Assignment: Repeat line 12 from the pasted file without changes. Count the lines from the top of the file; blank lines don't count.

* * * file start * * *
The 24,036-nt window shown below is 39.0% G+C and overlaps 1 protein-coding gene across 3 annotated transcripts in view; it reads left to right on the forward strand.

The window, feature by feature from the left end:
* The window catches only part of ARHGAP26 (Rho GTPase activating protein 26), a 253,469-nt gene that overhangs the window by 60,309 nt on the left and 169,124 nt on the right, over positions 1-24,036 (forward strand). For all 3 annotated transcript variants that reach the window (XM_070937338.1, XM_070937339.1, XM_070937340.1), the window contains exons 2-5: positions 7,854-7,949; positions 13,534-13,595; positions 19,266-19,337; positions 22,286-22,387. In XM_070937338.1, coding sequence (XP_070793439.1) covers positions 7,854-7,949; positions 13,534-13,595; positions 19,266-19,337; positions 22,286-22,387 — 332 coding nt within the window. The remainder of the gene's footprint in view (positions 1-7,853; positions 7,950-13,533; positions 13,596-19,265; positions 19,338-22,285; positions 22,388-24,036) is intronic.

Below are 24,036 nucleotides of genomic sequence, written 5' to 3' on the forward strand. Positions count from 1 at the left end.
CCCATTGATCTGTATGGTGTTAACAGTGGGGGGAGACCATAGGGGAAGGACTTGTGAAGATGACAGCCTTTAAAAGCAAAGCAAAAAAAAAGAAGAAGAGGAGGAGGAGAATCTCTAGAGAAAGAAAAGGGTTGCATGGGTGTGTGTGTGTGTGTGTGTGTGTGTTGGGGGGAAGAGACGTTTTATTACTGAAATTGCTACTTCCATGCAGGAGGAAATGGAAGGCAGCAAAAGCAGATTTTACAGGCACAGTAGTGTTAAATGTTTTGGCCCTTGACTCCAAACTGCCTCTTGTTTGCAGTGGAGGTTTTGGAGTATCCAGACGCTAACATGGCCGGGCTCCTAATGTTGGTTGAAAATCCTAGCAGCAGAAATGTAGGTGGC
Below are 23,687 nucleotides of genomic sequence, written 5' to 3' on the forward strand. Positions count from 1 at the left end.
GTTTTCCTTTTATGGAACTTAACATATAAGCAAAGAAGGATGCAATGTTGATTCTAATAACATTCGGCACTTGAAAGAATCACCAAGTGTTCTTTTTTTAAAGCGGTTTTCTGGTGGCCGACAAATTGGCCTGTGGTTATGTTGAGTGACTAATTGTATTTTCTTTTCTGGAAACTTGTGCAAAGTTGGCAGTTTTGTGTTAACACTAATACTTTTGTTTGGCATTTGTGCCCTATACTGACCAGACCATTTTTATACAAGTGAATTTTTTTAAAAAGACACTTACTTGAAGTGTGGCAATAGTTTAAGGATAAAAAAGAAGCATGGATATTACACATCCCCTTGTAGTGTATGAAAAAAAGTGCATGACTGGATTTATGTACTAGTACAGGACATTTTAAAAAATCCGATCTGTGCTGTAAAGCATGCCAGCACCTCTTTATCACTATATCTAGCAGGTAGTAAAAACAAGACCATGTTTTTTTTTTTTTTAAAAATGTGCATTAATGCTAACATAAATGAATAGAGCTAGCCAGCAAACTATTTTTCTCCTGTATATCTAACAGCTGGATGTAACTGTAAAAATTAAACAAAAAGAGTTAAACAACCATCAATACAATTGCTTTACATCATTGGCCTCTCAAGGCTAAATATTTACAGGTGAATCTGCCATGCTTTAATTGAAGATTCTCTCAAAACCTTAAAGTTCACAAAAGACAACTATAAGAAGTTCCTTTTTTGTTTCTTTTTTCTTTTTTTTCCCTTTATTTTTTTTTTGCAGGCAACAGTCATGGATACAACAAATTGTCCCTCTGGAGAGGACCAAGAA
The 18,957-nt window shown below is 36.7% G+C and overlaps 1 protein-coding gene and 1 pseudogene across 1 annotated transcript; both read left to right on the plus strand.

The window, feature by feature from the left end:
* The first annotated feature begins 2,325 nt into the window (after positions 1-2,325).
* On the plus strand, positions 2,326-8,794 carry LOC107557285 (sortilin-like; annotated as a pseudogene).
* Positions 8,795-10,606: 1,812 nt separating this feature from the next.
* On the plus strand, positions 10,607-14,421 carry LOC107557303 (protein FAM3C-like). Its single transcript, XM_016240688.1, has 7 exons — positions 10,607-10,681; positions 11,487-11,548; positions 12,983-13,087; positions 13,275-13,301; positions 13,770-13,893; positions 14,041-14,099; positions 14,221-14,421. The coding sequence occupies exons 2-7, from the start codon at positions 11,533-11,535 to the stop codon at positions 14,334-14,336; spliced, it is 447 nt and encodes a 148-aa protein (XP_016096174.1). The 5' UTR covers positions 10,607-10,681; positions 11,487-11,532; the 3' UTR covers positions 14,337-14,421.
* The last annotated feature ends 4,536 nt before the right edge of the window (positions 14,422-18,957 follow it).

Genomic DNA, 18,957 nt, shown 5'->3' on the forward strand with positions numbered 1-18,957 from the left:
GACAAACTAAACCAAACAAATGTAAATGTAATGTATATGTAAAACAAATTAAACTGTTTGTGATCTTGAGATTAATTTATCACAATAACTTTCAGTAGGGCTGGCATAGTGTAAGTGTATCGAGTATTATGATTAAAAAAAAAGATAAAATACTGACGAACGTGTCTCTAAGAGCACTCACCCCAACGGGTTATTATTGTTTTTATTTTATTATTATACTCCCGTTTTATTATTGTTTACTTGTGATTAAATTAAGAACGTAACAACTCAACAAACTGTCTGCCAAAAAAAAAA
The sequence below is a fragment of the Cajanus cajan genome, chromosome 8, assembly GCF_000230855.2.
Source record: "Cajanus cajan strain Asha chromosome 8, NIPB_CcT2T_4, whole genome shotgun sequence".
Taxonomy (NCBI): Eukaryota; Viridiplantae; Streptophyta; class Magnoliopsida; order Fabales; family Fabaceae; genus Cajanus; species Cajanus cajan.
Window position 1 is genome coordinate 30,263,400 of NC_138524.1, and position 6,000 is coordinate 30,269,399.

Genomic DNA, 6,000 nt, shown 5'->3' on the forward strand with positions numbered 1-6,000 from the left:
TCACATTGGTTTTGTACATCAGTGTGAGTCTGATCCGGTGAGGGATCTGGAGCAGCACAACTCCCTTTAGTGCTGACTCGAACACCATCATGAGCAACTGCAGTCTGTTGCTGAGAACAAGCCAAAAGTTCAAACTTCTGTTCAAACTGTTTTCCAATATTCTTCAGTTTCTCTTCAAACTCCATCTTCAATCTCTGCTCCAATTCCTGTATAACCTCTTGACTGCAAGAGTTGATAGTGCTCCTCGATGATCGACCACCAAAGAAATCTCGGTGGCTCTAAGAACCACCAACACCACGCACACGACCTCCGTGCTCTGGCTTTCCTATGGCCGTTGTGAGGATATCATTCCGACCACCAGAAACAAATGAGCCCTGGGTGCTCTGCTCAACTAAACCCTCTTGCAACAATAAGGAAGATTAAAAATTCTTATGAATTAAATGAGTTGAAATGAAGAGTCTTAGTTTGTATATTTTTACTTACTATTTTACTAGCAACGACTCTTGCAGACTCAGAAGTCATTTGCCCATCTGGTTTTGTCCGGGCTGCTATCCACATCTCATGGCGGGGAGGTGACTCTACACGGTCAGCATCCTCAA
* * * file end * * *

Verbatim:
* Positions 8,795-10,606: 1,812 nt separating this feature from the next.